Furthermore, the researchers discovered that HLB interfered with the regulation of hormones such as salicylic acid, jasmonic acid and ethylene, which are “the backbone” of the plant innate immune response. And they found that infected trees also had changes in the metabolism of important amino acids that serve as a reservoir for organic nitrogen in many plants. The nitrogen is required to stimulate the plant immune response.
Cause for hope
The researchers anticipate that these discoveries will lead the way to new tests for detecting the bacteria and thus the presence of HLB in orchard trees.
They also suggest that it may be possible to develop several short-term treatments for infected trees. Such therapeutic procedures might rely on using hormones and other small molecules to restore the infected tree’s normal metabolism or boosting the tree’s innate immune response to effectively fight the infection.
The Latest on: Citrus greening
- PRICE: Beware of citrus greening in your treeson August 17, 2019 at 10:09 am
If you have purchased a citrus tree from or originating from Florida or coastal Georgia in the past few years and they are in poor health, yellowing or dying, there is a chance your tree has citrus ...
- Spraying Antibiotics to Fight Citrus Scourge Doesn’t Help, Study Findson August 16, 2019 at 2:06 pm
The study, published last week in the journal Phytopathology, found that spraying the drug oxytetracycline on trees had no detectable impact on the bacterial disease know as citrus greening that ...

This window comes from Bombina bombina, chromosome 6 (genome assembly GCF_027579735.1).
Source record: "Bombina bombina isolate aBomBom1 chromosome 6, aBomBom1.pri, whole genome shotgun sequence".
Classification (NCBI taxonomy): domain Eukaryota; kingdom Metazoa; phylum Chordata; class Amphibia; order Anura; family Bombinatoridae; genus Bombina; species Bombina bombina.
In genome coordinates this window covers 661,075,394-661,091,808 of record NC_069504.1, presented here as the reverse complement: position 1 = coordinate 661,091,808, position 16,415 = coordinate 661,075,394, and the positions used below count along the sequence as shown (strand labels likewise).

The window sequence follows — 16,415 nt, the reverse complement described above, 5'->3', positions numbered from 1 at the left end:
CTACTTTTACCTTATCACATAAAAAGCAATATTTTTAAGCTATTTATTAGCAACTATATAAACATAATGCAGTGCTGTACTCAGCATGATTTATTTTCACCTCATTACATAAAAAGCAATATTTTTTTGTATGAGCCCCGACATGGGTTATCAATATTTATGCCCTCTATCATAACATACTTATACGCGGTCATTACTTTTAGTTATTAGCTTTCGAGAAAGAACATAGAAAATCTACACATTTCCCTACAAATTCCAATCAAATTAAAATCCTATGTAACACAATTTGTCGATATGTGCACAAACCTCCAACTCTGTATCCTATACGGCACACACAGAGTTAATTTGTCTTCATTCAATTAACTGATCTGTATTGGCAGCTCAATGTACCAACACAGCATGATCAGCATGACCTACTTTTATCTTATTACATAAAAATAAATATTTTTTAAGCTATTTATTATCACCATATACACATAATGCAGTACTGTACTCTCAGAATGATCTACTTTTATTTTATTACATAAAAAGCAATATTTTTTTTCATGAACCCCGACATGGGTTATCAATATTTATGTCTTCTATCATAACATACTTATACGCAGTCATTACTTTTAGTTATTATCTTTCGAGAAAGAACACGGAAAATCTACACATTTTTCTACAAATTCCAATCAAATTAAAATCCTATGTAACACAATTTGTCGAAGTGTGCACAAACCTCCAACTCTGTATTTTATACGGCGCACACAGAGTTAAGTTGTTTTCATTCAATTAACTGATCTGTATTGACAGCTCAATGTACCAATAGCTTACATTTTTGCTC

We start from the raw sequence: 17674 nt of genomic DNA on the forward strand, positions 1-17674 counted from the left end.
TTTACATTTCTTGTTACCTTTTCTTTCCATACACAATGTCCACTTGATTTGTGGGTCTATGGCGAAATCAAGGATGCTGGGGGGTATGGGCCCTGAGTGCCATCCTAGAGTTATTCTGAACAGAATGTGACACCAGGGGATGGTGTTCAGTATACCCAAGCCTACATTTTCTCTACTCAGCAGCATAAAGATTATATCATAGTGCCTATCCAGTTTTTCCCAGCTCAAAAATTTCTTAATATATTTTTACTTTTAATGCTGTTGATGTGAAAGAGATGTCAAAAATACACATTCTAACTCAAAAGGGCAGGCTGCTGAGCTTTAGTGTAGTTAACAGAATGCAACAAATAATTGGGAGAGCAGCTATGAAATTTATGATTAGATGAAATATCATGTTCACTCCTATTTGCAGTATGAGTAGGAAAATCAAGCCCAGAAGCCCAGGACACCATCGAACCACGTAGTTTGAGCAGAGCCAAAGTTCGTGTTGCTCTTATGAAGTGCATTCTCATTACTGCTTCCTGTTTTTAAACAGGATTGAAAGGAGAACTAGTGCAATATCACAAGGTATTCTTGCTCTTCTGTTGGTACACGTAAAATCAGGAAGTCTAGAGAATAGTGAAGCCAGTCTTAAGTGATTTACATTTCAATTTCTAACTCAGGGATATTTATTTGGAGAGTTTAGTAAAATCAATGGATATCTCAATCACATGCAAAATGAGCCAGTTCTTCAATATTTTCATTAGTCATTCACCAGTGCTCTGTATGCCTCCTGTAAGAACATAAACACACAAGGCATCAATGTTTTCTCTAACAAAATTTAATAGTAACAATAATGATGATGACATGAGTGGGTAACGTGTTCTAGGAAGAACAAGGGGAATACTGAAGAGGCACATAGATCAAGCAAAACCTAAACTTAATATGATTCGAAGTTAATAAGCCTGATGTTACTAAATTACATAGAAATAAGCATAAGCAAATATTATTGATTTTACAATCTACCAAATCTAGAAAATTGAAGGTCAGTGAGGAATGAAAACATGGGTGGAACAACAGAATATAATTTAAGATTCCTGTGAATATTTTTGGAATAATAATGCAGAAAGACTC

- Old Citrus Pests Making a Comeback in Floridaon August 16, 2019 at 6:47 am
Citrus greening and Asian citrus psyllids already give Florida citrus growers a lot to deal with. However, new pests are regularly emerging in our citrus groves. Less than a year ago we wrote about ...
- As Florida citrus fades, farmers diversify with a store, a maze and new cropson August 15, 2019 at 10:48 am
As greening stresses trees and stunts their fruit, some Central Florida citrus farmers are seeking to attract visitors through what’s known as agritourism and planting other crops, measures they hope ...
- Florida Poly Develops Algorithm To Detect Citrus Greeningon August 12, 2019 at 2:47 pm
The algorithm, embedded with other IoT technologies, could be a turning point for defeating the citrus greening disease. In the past decade, the citrus greening disease has plagued Florida’s enormous ...
- Fitness, citrus and health: UF research round-upon August 11, 2019 at 10:56 pm
A New Solution for Citrus Greening Disease UF research shows injecting antibiotic products like oxytetracycline in the trunks of citrus trees might be more effective than more popular spray treatments ...
- Orange Farmers Wish You Were Drinking Up Their Huge Cropon August 8, 2019 at 9:05 am
But there’s a catch: With production on the rise, prices are falling. In their battle against citrus-greening disease, growers are reinvesting in more-resistant tree varieties, strengthening ...
- Growers Association Spends Millions on New Method of Growing Citruson August 7, 2019 at 3:47 pm
BARTOW, Fla. — Citrus Greening has growers trying all sorts of things, to figure out how to combat the disease and grow fresh fruit. Project could bring hundreds of jobs to area from construction to ...
- The New Scoop to Keep Citrus Roots Healthyon August 6, 2019 at 4:39 am
When citrus greening was first confirmed in Florida in the mid-2000s, most growers didn’t fully appreciate the devastation and massive change it would bring to the state’s signature crop. The Paul ...
- Florida citrus: Great strides in fight against HLBon August 5, 2019 at 7:03 am
The Florida citrus industry has suffered some setbacks over the last few years, primarily due to the scourge of citrus greening or Huanglongbing (HLB). The good news is that researchers have made ...
via Google News and Bing News